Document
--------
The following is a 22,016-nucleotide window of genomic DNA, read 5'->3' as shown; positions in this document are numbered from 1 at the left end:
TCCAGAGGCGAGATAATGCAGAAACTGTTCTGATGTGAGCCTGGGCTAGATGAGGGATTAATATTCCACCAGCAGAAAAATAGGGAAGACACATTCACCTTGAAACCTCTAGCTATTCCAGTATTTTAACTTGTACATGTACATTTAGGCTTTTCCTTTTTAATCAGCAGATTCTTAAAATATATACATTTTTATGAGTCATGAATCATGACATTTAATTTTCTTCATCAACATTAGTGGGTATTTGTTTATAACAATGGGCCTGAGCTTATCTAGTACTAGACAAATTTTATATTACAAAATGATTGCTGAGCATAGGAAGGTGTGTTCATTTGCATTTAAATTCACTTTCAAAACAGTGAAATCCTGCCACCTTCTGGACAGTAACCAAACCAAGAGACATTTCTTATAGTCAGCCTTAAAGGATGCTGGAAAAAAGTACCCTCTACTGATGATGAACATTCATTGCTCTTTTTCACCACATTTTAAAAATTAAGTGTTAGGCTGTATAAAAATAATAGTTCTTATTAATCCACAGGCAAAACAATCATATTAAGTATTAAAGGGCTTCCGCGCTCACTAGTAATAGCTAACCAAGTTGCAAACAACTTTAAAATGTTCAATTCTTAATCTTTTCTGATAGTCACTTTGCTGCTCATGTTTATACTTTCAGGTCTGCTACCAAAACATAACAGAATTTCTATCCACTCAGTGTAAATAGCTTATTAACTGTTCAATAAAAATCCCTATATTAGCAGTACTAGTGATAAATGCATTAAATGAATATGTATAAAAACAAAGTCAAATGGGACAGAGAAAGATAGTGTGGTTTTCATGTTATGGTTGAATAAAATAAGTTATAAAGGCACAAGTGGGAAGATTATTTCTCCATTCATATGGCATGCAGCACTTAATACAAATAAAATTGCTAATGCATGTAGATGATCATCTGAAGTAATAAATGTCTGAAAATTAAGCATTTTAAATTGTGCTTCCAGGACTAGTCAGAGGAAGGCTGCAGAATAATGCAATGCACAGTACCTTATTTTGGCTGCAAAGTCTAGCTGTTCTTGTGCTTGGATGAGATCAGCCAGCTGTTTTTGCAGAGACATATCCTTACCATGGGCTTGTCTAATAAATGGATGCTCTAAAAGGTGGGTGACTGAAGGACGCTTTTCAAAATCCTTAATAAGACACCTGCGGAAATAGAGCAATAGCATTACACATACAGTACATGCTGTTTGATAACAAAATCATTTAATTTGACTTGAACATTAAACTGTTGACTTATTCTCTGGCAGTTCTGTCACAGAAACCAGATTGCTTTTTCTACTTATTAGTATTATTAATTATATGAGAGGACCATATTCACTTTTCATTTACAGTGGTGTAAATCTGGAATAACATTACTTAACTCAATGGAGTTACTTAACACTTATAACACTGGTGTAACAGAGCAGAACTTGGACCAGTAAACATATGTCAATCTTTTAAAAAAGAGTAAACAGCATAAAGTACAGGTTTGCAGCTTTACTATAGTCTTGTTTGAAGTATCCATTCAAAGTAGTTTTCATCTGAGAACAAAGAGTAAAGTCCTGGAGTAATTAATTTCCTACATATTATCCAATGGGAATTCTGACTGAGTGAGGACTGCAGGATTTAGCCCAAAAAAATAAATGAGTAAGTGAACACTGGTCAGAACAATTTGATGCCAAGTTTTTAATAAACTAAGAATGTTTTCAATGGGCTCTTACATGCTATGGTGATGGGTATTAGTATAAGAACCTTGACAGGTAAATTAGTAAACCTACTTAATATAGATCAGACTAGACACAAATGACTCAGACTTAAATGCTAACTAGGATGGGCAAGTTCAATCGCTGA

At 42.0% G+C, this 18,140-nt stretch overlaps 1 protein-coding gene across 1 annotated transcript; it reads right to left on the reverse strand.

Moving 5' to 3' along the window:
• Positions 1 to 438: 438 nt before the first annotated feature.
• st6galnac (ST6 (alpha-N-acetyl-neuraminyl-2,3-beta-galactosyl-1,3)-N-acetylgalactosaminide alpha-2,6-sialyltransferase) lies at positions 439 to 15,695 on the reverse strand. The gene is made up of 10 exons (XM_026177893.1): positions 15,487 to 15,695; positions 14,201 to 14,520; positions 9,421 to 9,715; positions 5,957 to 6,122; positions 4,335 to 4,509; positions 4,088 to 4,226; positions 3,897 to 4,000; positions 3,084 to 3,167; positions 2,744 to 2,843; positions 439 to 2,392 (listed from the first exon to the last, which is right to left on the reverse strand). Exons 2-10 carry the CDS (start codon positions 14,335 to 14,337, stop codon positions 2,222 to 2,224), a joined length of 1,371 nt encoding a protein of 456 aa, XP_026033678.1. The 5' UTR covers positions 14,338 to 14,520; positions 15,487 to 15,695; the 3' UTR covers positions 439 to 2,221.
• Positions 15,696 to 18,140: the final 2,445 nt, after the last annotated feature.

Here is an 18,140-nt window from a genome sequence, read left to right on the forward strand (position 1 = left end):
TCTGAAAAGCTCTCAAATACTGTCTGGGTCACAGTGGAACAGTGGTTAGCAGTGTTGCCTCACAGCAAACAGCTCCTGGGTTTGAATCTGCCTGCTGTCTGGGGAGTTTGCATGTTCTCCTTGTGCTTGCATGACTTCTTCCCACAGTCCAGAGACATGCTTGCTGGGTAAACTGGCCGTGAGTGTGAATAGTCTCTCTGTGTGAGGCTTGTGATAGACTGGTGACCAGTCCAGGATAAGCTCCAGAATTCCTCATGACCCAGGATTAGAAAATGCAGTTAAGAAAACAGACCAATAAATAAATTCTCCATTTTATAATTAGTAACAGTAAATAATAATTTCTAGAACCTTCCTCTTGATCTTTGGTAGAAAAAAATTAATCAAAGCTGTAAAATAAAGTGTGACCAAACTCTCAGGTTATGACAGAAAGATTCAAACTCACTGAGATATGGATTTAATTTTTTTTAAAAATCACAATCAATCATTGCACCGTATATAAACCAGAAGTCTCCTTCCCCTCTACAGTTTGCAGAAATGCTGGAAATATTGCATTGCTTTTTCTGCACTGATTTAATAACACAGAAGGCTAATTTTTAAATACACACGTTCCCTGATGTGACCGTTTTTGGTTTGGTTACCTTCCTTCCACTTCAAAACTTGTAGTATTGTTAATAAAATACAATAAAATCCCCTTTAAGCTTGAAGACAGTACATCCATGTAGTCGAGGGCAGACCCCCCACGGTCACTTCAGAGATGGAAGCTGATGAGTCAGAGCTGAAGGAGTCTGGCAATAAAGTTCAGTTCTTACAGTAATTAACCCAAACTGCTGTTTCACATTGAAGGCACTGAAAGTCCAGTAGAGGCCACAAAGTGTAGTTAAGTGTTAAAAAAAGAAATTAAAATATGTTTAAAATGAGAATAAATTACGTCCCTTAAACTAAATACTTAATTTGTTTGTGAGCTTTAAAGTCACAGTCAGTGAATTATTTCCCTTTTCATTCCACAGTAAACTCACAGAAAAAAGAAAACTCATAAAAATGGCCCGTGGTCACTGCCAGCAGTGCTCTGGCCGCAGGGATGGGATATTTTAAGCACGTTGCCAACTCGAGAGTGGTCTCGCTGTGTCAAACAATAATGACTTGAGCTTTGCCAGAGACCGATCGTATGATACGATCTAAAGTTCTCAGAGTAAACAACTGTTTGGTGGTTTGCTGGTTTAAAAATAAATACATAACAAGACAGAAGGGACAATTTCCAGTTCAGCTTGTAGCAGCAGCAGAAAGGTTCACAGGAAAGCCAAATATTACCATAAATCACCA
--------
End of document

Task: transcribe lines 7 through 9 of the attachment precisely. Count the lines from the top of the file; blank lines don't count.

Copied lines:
• Positions 15,696 to 18,140: the final 2,445 nt, after the last annotated feature.

Here is an 18,140-nt window from a genome sequence, read left to right on the forward strand (position 1 = left end):
TCTGAAAAGCTCTCAAATACTGTCTGGGTCACAGTGGAACAGTGGTTAGCAGTGTTGCCTCACAGCAAACAGCTCCTGGGTTTGAATCTGCCTGCTGTCTGGGGAGTTTGCATGTTCTCCTTGTGCTTGCATGACTTCTTCCCACAGTCCAGAGACATGCTTGCTGGGTAAACTGGCCGTGAGTGTGAATAGTCTCTCTGTGTGAGGCTTGTGATAGACTGGTGACCAGTCCAGGATAAGCTCCAGAATTCCTCATGACCCAGGATTAGAAAATGCAGTTAAGAAAACAGACCAATAAATAAATTCTCCATTTTATAATTAGTAACAGTAAATAATAATTTCTAGAACCTTCCTCTTGATCTTTGGTAGAAAAAAATTAATCAAAGCTGTAAAATAAAGTGTGACCAAACTCTCAGGTTATGACAGAAAGATTCAAACTCACTGAGATATGGATTTAATTTTTTTTAAAAATCACAATCAATCATTGCACCGTATATAAACCAGAAGTCTCCTTCCCCTCTACAGTTTGCAGAAATGCTGGAAATATTGCATTGCTTTTTCTGCACTGATTTAATAACACAGAAGGCTAATTTTTAAATACACACGTTCCCTGATGTGACCGTTTTTGGTTTGGTTACCTTCCTTCCACTTCAAAACTTGTAGTATTGTTAATAAAATACAATAAAATCCCCTTTAAGCTTGAAGACAGTACATCCATGTAGTCGAGGGCAGACCCCCCACGGTCACTTCAGAGATGGAAGCTGATGAGTCAGAGCTGAAGGAGTCTGGCAATAAAGTTCAGTTCTTACAGTAATTAACCCAAACTGCTGTTTCACATTGAAGGCACTGAAAGTCCAGTAGAGGCCACAAAGTGTAGTTAAGTGTTAAAAAAAGAAATTAAAATATGTTTAAAATGAGAATAAATTACGTCCCTTAAACTAAATACTTAATTTGTTTGTGAGCTTTAAAGTCACAGTCAGTGAATTATTTCCCTTTTCATTCCACAGTAAACTCACAGAAAAAAGAAAACTCATAAAAATGGCCCGTGGTCACTGCCAGCAGTGCTCTGGCCGCAGGGATGGGATATTTTAAGCACGTTGCCAACTCGAGAGTGGTCTCGCTGTGTCAAACAATAATGACTTGAGCTTTGCCAGAGACCGATCGTATGATACGATCTAAAGTTCTCAGAGTAAACAACTGTTTGGTGGTTTGCTGGTTTAAAAATAAATACATAACAAGACAGAAGGGACAATTTCCAGTTCAGCTTGTAGCAGCAGCAGAAAGGTTCACAGGAAAGCCAAATATTACCATAAATCACCA